Investment firm Jarislowsky Fraser Ltd. has signed on to manage Canada's first mutual fund that will specialize in investing in companies that are leaders in promoting women.
The fund was created by Global Women Equity Corp. and is aimed at "socially responsible investors" who want to support companies that have made measurable commitments to supporting women, including having at least 25 per cent women directors or executive officers.
"It's a good cause for women, it's a good cause for society, but they are also good companies – they are big blue-chip companies," said Alexis Klein, chief marketing officer for Global Women Equity.
Mr. Klein said the fund's first major success was to get a firm the size of Montreal-based Jarislowsky Fraser – which has more than $30-billion in assets under management – to agree to manage the start-up fund's investments. The next step, he said, will be to sign up a major bank to carry the fund and make it available to a broad retail client base.
Global Women Equity has approached one bank about carrying the fund, but Mr. Klein said it does not have any agreement in place.
The fund will be the first of its kind in Canada, but follows on the heels of recent news of the creation of a similar fund from U.S. giant Morgan Stanley. Its "parity portfolio" will only buy shares of companies that have at least three women on their boards, and will require a minimum $250,000 (U.S.) investment.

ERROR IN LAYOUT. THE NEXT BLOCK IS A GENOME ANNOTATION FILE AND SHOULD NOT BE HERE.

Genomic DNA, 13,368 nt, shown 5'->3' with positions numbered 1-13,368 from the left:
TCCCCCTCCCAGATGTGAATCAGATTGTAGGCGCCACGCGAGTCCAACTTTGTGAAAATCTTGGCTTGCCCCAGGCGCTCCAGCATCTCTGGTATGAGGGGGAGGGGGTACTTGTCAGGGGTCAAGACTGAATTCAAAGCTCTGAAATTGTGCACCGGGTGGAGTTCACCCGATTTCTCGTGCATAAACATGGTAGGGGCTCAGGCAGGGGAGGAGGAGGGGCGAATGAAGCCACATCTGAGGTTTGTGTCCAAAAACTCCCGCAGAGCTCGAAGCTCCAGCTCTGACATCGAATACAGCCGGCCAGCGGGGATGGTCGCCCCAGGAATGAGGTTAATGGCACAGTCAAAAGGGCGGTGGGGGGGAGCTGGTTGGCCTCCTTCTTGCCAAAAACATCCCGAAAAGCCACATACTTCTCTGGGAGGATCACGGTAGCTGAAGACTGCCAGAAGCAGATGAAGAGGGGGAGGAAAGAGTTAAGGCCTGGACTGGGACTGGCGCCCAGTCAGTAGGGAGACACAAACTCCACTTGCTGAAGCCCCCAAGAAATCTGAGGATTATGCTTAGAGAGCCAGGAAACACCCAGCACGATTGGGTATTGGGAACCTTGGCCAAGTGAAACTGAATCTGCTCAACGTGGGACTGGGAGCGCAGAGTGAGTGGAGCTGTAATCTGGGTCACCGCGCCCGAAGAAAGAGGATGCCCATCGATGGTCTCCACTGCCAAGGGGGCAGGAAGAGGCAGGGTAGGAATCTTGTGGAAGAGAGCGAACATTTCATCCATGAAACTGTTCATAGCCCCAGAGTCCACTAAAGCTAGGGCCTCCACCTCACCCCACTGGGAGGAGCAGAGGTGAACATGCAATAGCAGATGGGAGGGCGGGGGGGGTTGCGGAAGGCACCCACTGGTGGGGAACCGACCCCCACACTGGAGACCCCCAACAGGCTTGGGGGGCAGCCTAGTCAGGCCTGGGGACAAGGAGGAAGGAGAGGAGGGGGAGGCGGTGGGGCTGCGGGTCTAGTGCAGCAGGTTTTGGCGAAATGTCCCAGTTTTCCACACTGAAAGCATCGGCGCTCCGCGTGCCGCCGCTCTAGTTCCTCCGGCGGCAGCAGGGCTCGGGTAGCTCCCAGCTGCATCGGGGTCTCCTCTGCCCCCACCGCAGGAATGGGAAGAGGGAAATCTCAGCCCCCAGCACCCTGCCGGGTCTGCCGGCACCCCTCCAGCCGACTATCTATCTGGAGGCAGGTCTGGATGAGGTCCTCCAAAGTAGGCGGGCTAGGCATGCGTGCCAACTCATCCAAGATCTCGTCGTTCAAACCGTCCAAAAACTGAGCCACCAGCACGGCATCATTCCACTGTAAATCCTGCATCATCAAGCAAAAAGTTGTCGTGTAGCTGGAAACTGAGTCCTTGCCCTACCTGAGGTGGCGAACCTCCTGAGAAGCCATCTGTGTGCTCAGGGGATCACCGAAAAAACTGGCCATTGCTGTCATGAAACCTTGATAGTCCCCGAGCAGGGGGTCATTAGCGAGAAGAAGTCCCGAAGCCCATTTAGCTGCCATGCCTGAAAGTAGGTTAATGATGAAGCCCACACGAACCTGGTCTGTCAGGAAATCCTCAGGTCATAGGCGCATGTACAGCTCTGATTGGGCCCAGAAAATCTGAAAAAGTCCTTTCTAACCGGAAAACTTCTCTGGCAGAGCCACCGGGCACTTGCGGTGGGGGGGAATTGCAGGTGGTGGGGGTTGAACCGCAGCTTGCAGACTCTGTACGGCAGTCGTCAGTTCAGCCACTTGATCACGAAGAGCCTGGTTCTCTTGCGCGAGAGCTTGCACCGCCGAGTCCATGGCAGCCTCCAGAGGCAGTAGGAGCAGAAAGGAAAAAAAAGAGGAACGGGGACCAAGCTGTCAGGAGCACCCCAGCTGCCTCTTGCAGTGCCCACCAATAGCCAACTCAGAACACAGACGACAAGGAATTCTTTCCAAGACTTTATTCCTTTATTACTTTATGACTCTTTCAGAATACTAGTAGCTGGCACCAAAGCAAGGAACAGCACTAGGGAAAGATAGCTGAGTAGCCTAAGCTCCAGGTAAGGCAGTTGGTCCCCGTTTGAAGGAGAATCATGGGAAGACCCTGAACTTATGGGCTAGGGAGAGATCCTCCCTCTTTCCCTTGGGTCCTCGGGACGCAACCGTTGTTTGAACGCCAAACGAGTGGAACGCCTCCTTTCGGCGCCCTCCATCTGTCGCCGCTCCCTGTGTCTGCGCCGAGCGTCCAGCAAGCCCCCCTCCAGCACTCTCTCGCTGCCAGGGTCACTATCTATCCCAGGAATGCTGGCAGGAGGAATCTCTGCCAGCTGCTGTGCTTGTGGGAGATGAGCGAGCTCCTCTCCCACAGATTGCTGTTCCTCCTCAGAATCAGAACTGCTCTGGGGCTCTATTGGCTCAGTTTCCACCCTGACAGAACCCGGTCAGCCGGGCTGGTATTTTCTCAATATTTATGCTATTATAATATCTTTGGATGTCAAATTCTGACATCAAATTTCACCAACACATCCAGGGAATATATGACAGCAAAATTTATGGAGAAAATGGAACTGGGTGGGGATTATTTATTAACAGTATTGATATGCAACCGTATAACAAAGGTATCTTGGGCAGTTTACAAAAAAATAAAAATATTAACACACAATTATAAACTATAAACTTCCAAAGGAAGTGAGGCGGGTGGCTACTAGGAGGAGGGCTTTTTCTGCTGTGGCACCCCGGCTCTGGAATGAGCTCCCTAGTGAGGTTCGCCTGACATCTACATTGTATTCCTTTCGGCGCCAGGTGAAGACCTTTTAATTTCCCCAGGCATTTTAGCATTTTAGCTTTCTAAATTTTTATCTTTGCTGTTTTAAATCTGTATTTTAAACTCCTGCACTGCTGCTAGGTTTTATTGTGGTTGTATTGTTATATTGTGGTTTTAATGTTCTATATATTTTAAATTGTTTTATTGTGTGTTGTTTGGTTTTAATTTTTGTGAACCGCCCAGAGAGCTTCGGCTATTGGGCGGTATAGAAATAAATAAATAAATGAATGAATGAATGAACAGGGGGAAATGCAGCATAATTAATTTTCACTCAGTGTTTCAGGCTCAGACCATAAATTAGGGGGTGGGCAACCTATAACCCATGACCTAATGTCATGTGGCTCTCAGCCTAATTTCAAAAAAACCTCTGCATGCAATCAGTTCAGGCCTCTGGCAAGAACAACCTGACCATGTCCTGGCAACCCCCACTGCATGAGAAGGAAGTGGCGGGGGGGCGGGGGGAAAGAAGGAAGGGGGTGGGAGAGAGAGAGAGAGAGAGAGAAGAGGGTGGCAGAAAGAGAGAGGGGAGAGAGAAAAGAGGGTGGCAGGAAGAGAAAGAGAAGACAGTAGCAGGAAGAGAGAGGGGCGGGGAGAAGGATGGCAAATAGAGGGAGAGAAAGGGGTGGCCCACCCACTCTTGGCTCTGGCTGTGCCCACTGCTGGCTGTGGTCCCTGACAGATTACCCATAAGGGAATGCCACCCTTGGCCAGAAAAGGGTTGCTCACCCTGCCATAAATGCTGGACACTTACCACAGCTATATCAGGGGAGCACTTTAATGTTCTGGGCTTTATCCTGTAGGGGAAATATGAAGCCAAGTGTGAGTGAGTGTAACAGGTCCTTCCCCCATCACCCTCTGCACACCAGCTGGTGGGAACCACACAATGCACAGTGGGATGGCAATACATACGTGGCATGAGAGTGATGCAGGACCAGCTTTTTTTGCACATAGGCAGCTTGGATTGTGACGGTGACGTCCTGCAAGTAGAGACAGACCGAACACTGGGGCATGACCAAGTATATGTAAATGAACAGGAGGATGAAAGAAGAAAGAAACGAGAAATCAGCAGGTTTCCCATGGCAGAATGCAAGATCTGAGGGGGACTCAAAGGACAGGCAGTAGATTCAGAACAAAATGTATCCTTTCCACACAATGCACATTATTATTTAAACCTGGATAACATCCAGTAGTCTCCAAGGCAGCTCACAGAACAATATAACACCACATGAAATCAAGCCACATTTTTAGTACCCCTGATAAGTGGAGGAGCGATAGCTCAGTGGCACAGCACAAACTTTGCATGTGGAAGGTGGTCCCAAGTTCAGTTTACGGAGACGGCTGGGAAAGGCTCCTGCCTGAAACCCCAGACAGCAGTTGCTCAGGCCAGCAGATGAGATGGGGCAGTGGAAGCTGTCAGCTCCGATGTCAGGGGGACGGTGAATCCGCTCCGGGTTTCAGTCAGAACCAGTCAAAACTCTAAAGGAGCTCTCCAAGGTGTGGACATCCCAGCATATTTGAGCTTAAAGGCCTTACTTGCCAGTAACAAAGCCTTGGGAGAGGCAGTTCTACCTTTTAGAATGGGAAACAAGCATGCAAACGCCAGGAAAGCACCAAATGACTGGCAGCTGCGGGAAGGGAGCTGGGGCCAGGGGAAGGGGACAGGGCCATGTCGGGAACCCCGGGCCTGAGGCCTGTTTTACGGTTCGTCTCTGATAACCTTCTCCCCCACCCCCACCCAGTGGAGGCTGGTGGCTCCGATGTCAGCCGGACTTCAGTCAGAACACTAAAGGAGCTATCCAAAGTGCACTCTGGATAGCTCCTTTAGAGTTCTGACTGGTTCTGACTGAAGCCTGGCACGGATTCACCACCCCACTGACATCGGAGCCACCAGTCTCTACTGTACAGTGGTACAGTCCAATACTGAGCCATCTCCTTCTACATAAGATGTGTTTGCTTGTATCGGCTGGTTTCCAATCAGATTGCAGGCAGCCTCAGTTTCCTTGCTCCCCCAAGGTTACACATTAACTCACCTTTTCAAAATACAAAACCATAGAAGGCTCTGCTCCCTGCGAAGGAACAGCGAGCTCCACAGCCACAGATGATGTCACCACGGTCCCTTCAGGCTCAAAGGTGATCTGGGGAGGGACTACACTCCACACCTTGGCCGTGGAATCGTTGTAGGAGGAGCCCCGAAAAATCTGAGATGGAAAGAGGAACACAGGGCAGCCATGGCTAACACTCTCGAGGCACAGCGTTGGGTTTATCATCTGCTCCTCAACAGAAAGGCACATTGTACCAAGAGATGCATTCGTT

The Global Women Equity fund, by comparison, intends to require a minimum investment of just $250, Mr. Klein said.
"It has to be accessible to all investors in Canada," he insists.
The fund will invest in companies that meet any of four criteria: they are signatories to the United Nation's Women's Empowerment Principles, they employ 25 per cent of more women directors or officers, they are members of women's advocacy group Catalyst, or they have signed the European Commission's Women on the Board pledge.
Mr. Klein said it was important to draft measurable guidelines for investments so the fund would not drift off its mandate.
He said the fund intends to invest in major Canadian and global firms such as Coca-Cola Co., BNP Paribas SA, or L'Oréal SA, which have signed on to accords or have high levels of women executives.
Mr. Klein said interested investors could include women who want to lend support to firms that are doing the best job of supporting women, or investors who have been swayed by research from organizations such as Catalyst and McKinsey & Co. showing firms with more women officers have better financial returns.
Global Women Equity has surveyed more than 4,500 financial advisers in Canada to gauge their interest in selling a women's fund, and says the response "was overwhelming."